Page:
NGOs in Belize consist of groups that advocate for environmental, social and other issues. While there is clear criteria for what constitutes an NGO in good standing, that criteria fails to address issues like control of those organisations. While some management may be local and those managers may be Belizean nationals, the NGOs themselves my be managed by a foreign board and most likely may be funded from foreign sources.
This latest addition places a further dent on our democracy. Based on the candidates that have already been nominated (and I place no aspersions on the characters of the nominated persons, as I feel that they are all fine Belizeans), there is a high likelihood that the deciding vote on the furtherance of bills covering national issues may be in the hands of a senator that is representing a foreign interest.
It is clear that the framers of this amendments did not consider these anomalies, or perhaps this was the reason why the Prime Minister delayed the enactment of this amendment. Those that recently took industrial action to force the enactment into law and the operationalisation of it in practice, surely must have seen these flaws. For an opposition, it may serve in their favour in that if they are able to convince the civil society members to vote along with them, they can overcome a loss in the house. The teaming up of special interests; opposition/civil society/foreign agendas now have a shot at stymieing the progress of the democratically elected government; chosen by majority vote by the people, the citizens of Belize.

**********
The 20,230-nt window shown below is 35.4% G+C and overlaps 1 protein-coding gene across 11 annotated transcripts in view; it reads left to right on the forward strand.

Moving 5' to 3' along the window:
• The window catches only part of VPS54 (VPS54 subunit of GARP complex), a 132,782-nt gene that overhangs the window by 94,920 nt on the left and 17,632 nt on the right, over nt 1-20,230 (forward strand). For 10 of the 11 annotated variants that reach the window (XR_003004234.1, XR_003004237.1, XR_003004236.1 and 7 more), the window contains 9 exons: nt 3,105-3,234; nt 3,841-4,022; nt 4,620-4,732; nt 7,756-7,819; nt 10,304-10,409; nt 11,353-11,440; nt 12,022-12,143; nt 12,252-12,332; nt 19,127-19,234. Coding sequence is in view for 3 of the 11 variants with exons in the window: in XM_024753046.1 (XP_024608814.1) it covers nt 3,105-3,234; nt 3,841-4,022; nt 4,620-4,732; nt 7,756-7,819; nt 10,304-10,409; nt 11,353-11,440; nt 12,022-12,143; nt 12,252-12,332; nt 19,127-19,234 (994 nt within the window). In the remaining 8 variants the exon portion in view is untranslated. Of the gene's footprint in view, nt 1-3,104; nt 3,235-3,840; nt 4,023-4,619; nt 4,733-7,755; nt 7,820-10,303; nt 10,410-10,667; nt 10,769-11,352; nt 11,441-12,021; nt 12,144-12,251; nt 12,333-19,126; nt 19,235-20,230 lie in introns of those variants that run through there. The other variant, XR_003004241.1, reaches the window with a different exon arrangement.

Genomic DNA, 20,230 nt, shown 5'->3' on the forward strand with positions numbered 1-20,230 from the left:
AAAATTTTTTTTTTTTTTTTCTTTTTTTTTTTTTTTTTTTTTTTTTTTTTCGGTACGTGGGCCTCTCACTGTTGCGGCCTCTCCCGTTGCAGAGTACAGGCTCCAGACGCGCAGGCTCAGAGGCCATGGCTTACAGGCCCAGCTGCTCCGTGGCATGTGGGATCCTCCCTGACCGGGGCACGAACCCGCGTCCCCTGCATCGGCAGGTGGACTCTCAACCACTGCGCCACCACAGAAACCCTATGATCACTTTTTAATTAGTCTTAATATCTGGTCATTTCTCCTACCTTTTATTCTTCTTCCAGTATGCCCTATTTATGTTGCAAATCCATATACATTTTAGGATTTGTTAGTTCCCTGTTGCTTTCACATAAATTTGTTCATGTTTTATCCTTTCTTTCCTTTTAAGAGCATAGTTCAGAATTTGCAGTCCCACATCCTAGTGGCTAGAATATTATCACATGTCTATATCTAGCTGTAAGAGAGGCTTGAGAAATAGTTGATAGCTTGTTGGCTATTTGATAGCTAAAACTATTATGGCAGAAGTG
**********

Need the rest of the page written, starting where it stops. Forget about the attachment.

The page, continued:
In Republican systems like the United States, this upper/lower house dilemma does not exist, since both houses are elected; and a further check valve is built into the system which is the veto power of the President. We have no such check valve, and a deadlock in our democracy, as can now happen, could prove devastating in times of a national urgency.
My belief is the democracies should progress not regress. We gained independence from a colonial power in 1981, but this latest NGO addition to our legislature is nothing but an opening for foreign interference into our governance. A Senator representing an entity that is not a “citizen of Belize” is far from the principle of democracy.
The die is cast and the 13th Senator will be appointed and that Senator will be from the NGO community, but perhaps it is time for a serious bi-partisan and even national re-look at the rules and criteria that govern Senate appointments or elections, and this must happen now before we regret this Amendment that is upon us.